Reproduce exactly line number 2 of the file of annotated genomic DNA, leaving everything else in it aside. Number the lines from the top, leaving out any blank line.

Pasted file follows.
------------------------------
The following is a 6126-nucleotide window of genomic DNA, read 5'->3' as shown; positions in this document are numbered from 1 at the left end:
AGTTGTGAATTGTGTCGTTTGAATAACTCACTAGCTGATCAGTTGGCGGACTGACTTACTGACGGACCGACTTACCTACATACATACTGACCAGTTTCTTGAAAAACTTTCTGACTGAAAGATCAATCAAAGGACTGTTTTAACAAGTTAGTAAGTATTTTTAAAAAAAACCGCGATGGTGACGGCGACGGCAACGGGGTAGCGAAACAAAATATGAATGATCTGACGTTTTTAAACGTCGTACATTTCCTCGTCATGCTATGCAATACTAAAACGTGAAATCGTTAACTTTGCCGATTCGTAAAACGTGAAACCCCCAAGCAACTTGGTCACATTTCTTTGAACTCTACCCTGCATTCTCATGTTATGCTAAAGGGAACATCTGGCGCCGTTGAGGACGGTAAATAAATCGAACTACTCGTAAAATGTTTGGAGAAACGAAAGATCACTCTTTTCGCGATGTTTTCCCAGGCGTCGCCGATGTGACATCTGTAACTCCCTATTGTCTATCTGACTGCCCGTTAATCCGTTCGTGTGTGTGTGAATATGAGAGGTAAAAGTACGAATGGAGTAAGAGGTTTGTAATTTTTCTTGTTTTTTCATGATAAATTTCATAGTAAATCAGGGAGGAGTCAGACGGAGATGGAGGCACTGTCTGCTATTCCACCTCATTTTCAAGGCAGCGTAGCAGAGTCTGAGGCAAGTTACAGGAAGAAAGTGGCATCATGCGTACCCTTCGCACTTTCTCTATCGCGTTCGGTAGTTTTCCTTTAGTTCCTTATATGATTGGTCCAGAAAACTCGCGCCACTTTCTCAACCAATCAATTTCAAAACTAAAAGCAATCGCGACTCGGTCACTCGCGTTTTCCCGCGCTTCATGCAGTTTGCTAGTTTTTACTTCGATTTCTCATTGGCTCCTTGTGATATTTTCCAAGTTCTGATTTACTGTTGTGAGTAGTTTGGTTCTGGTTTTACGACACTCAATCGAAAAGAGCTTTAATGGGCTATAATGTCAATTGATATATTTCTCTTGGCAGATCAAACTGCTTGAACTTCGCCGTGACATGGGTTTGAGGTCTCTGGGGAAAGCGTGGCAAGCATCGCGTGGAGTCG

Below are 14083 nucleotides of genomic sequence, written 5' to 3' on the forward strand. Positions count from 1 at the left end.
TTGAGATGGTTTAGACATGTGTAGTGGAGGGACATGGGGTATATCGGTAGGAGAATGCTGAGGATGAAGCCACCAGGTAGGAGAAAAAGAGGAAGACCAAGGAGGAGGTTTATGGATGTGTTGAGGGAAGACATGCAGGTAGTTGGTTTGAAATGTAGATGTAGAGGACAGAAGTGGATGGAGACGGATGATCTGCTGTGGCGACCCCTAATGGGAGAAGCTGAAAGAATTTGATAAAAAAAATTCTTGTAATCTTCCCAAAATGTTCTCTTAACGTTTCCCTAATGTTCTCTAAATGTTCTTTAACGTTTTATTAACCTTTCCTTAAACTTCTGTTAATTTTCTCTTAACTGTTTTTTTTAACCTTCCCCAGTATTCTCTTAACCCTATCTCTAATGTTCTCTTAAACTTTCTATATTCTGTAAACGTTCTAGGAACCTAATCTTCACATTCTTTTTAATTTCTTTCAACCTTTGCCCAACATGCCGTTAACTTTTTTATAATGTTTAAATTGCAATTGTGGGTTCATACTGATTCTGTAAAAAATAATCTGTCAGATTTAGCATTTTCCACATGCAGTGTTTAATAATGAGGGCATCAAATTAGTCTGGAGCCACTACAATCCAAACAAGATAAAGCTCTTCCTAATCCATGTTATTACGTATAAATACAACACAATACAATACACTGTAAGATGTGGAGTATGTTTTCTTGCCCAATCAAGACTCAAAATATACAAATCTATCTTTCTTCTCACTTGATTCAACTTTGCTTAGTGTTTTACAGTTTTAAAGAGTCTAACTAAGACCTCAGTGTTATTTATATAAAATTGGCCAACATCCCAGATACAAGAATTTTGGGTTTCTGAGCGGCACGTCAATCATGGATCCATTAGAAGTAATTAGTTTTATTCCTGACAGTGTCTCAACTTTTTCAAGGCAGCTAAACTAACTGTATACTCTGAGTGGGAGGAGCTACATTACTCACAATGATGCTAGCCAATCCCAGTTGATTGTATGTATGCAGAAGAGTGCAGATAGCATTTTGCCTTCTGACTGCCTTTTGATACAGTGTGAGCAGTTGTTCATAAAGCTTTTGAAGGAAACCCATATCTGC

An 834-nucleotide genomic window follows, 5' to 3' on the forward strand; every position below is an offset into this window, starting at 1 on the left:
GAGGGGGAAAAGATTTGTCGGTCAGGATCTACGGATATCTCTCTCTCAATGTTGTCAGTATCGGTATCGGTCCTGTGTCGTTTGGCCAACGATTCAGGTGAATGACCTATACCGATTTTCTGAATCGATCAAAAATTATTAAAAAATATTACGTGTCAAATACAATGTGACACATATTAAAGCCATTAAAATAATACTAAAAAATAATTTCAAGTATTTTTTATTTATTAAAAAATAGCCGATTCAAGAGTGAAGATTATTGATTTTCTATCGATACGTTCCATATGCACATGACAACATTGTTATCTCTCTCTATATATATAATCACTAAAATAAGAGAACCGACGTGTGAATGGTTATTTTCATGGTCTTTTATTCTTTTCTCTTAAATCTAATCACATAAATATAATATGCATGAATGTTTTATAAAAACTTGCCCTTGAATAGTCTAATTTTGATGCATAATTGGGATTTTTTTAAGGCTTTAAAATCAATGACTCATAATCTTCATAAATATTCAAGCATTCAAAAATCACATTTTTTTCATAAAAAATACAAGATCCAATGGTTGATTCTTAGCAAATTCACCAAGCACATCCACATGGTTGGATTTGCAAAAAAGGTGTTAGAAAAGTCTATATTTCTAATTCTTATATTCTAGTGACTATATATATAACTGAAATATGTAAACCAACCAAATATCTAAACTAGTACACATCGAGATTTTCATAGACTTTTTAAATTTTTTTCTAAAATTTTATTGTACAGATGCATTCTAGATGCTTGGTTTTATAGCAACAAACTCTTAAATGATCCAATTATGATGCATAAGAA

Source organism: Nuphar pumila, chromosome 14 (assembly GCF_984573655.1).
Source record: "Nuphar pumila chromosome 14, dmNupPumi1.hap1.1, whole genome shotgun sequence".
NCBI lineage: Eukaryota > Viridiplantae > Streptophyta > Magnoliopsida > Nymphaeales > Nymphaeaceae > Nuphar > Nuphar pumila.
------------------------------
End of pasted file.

AGTTGTGAATTGTGTCGTTTGAATAACTCACTAGCTGATCAGTTGGCGGACTGACTTACTGACGGACCGACTTACCTACATACATACTGACCAGTTTCTTGAAAAACTTTCTGACTGAAAGATCAATCAAAGGACTGTTTTAACAAGTTAGTAAGTATTTTTAAAAAAAACCGCGATGGTGACGGCGACGGCAACGGGGTAGCGAAACAAAATATGAATGATCTGACGTTTTTAAACGTCGTACATTTCCTCGTCATGCTATGCAATACTAAAACGTGAAATCGTTAACTTTGCCGATTCGTAAAACGTGAAACCCCCAAGCAACTTGGTCACATTTCTTTGAACTCTACCCTGCATTCTCATGTTATGCTAAAGGGAACATCTGGCGCCGTTGAGGACGGTAAATAAATCGAACTACTCGTAAAATGTTTGGAGAAACGAAAGATCACTCTTTTCGCGATGTTTTCCCAGGCGTCGCCGATGTGACATCTGTAACTCCCTATTGTCTATCTGACTGCCCGTTAATCCGTTCGTGTGTGTGTGAATATGAGAGGTAAAAGTACGAATGGAGTAAGAGGTTTGTAATTTTTCTTGTTTTTTCATGATAAATTTCATAGTAAATCAGGGAGGAGTCAGACGGAGATGGAGGCACTGTCTGCTATTCCACCTCATTTTCAAGGCAGCGTAGCAGAGTCTGAGGCAAGTTACAGGAAGAAAGTGGCATCATGCGTACCCTTCGCACTTTCTCTATCGCGTTCGGTAGTTTTCCTTTAGTTCCTTATATGATTGGTCCAGAAAACTCGCGCCACTTTCTCAACCAATCAATTTCAAAACTAAAAGCAATCGCGACTCGGTCACTCGCGTTTTCCCGCGCTTCATGCAGTTTGCTAGTTTTTACTTCGATTTCTCATTGGCTCCTTGTGATATTTTCCAAGTTCTGATTTACTGTTGTGAGTAGTTTGGTTCTGGTTTTACGACACTCAATCGAAAAGAGCTTTAATGGGCTATAATGTCAATTGATATATTTCTCTTGGCAGATCAAACTGCTTGAACTTCGCCGTGACATGGGTTTGAGGTCTCTGGGGAAAGCGTGGCAAGCATCGCGTGGAGTCG